Other tour operators also sell tickets but they all seemed to have added a few extra Euro… Buying direct was the cheapest option and set us back €18 each. This included the timed entry into the Leaning Tower of Pisa, as well as ‘free’ entry into the Cathedral.
Important Things To Know
- Make sure you put your bag (including smaller handbags) into the free checked bag/cloakroom service as they’ll turn you away if you show up at the queue with it.
- If you need to make use of the facilities, there are toilets are near cloakroom. Just be aware that they charge a slightly hefty €1 for the privilege.
- Also make sure you queue on time. They don’t allow late entries as I guess they only allow so many people into the tower at any given time.
- The ticket states that you have 35 minutes for your visit, but this is really just a guide. No-one is going to be ushering you back down those steps so take your time.
- The ticket also states that children under 8 years of age are not permitted to climb the tower, and ID may be requested to verify that they are old enough. If you have kids – make sure you come prepared!
Top Tip: Buy your ticket for the tower online between 1-20 days prior to your visit (Online purchases are not available on the day itself!)
After our disappointment with Florence Cathedral, my expectation for the Cathedral in Pisa was pretty low. But, I’m pleased to say that the Cathedral of Santa Maria Assunta is absolutely stunning inside!
So much detail!
The ceiling is insanely beautiful. You could spend all day craning your neck just to gaze at the gold detail. Plus, there’s some amazing paintings in the domes.
Admission to the Cathedral is free, but you still need to go to the ticket office and get a pass for entry at a specific time. These free passes are limited in number daily and only available from the on-site ticket office.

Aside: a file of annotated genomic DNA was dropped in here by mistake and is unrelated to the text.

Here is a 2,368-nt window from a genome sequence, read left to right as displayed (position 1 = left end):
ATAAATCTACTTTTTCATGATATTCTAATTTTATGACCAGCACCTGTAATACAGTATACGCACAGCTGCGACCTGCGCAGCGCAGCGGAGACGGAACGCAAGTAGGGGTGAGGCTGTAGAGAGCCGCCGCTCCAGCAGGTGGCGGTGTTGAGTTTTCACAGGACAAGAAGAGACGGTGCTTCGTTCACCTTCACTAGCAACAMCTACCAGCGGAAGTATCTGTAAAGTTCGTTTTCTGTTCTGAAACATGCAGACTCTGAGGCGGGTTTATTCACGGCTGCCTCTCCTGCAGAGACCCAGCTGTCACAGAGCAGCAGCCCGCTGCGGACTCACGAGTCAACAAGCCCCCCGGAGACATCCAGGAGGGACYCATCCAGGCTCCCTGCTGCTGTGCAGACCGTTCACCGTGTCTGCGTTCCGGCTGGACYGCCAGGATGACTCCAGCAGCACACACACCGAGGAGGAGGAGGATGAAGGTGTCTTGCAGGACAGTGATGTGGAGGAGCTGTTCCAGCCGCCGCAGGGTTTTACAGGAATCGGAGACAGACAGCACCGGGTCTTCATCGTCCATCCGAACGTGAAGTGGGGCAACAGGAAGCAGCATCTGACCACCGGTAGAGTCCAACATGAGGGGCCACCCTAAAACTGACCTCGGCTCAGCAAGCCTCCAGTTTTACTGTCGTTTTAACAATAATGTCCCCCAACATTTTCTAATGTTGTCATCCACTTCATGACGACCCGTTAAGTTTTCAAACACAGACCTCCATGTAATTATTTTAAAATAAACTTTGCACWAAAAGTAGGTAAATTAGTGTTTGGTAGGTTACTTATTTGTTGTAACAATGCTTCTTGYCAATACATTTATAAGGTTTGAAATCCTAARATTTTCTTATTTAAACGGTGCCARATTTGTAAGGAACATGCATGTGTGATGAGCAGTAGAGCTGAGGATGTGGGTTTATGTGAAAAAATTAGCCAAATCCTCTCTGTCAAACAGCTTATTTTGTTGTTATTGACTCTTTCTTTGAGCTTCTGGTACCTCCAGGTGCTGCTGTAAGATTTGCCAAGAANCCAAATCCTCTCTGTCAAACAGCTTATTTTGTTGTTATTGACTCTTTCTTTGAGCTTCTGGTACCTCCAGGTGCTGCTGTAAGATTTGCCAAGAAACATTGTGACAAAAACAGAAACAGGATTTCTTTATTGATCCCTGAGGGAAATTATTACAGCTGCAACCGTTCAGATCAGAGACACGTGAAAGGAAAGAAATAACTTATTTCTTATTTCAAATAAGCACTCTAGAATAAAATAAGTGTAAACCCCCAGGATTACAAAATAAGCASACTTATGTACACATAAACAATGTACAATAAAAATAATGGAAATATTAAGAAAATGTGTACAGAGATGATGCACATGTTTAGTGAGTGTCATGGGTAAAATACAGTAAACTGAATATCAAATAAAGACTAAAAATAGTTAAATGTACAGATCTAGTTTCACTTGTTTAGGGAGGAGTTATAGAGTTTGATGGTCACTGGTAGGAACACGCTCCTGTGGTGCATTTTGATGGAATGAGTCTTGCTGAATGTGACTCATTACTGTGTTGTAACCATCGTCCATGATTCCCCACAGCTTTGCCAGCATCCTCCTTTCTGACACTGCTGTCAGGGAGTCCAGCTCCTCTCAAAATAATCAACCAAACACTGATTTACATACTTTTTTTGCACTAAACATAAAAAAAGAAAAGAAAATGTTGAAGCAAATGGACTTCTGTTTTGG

If you buy a ticket for any of the other buildings like we did, that ticket is sufficient to get you into the Cathedral as well. The bonus with this is that you are not subject to a fixed time, and can go at your leisure.
Top Tip: Although they seemed a bit less strict about it in comparison to other churches we visited in Italy, you still need to cover your shoulders and knees to enter the Cathedral. I believe they gave out free poncho like cover-ups for anyone not dressed appropriately but I’d still suggest bringing a sarong or similar just in case.
Baptistery & Camposanto
With the time we’d allocated for our afternoon in Pisa, we didn’t visit either the Baptistery or the Camposanto cemetery.
Both of these also require you to purchase a ticket for entry: €5 for one or €7 for both.
For €8 you also get entry to Sinopie Museum.
You’ll find plenty of places to eat and drink outside of the square itself. Similar to what we found in other places in Italy, food and drinks get much cheaper the further you get from the main sights… We opted for a “slightly” obscured view of the Leaning Tower of Pisa in order to pay half of what they were charging closer by.
If you happen to be planning a visit in early summer, you might want to consider coinciding your trip with the Luminara festival which is held in Pisa every year on the 16th June. I had completely missed reading about this festival prior to booking our trip, and we just managed to miss it by a couple of weeks. On the other hand, you might want to avoid it altogether if you’d rather avoid the crowds 😊 Either way, I wish I’d known about it!
Have you been to Tuscany or elsewhere in Italy? I’d love to hear about your experience in the comments below.